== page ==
Royal Mail has been warned by its regulator it must improve its service as delivery delays left some receiving Christmas post in the middle of January.
As the impacts of the Covid pandemic subside, the postal service must improve, watchdog Ofcom said.
It added action would be taken if the Royal Mail failed to meet its annual targets.
Royal Mail has said delivery offices have been struggling due to staff absences related to the Omicron wave and “other local factors”.
Postal workers say they are facing intense pressure, with a hugely increased workload and more than 900,000 Covid test kits to deliver every day.
In some offices a third of employees have been off sick during the Omicron wave, a Royal Mail spokesperson said.
People have reported waiting weeks for post to be delivered across the country – with delays said to be especially bad in parts of London, Manchester, Hertfordshire, Scotland and Wales.
Of the 56 worst-hit areas, 18 are in the capital. In southwest London, Christmas cards are coming through letterboxes weeks after the holidays.
One disgruntled resident branded the postal service a “disgraceful rip-off” on Friday, complaining a card with a first-class stamp arrived more than five weeks after it was sent.
Another offered a tongue-in-cheek thank you to Royal Mail for “making Christmas last all year” after receiving cards weeks late.
Others across the country say they have not got hold of crucial letters on time, including details of medical appointments, bills and parking fines.
Sarah Jones, MP for Croydon Central, said she had asked Royal Mail “to investigate the current state of affairs”.
In a Facebook post she said: “It is my understanding that both the Croydon and South Croydon Delivery Offices are currently unable to complete all deliveries six days a week due to absences.”
She added postal workers had been “invaluable” throughout the pandemic and said they deserve “our utmost respect and gratitude”.
The Independent heard from one postman who said he’s been suffering from anxiety as the pressure builds up.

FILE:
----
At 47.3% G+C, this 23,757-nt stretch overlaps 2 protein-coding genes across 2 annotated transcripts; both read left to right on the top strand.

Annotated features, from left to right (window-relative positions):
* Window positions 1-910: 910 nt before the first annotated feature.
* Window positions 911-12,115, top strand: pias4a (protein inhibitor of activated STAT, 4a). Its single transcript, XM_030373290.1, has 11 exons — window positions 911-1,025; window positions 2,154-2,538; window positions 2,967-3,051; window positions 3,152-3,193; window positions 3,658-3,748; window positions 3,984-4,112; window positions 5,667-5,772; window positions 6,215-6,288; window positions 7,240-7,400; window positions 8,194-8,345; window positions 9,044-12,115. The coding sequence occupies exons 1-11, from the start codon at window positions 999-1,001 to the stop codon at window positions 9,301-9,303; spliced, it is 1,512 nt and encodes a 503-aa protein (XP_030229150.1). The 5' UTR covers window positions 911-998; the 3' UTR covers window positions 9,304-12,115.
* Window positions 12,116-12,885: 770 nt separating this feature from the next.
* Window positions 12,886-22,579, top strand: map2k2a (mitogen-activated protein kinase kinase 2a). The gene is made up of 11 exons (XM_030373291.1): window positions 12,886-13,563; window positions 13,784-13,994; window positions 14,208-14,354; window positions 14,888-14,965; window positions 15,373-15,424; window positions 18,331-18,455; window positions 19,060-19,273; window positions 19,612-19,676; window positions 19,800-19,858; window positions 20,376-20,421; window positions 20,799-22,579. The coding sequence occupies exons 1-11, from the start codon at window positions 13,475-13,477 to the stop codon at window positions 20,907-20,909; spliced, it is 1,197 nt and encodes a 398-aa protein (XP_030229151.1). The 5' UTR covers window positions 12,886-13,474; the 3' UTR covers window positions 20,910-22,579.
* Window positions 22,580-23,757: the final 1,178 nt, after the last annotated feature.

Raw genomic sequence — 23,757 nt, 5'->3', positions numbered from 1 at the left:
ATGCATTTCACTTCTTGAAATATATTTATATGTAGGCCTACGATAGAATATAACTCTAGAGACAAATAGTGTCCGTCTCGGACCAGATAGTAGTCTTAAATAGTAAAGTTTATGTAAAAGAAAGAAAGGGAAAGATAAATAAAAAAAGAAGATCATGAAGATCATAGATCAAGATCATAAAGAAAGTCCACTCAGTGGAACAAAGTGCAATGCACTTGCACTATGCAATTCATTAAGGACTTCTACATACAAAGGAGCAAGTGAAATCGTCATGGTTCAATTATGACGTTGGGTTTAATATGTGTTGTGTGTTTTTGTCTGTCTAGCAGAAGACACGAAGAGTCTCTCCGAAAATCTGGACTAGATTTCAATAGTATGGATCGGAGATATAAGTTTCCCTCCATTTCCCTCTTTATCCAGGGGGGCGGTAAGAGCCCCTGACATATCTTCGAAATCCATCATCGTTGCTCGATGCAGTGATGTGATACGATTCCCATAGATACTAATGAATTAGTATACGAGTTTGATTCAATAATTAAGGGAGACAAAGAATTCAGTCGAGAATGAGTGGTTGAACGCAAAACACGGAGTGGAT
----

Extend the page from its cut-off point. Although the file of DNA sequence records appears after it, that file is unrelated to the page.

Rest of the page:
After months of intense work, he said he only realised how much stress he’d been under when his leg began shaking uncontrollably during a visit to the doctor.
According to Royal Mail, absence rates are currently double what they were before the pandemic. There were 15,000 staff off work two weeks ago. Those numbers are now beginning to come down, with 2,000 employees back at work last week.
Royal Mail said deliveries are “operating as normal across most of the country”.
A spokesman said: “We aim to deliver to all addresses we have mail for, six days a week.
“In a small number of local offices this may temporarily not be possible due to local issues such as Covid-related self-isolation, higher than usual levels of sickness absence, resourcing or other local factors.
“We are providing targeted support to the local offices affected by these issues. Our staff are continuing to work incredibly hard, as they have done throughout the pandemic, and we are thankful for all of their efforts and determination.”
Ofcom requires Royal Mail to deliver at least 93 per cent of first-class post across the UK within one working day of collection, and 98.5 per cent of second-class post within three working days.
But at the start of the pandemic, it acknowledged the pressures the postal service was under and gave Royal Mail time to readjust. But this period ended in August last year.
It said Royal Mail is exempt from its targets every December because of the volume of pre-Christmas deliveries.
A spokesperson for Ofcom said: “We know how important a reliable postal service is to customers, and we can take action if Royal Mail fails to meet our annual targets.
“We closely monitor its delivery performance throughout the year, and have made it clear to the company that it must improve as the impacts of the pandemic subside.
“We will assess Royal Mail’s compliance after it has reported on its overall performance for the whole financial year.”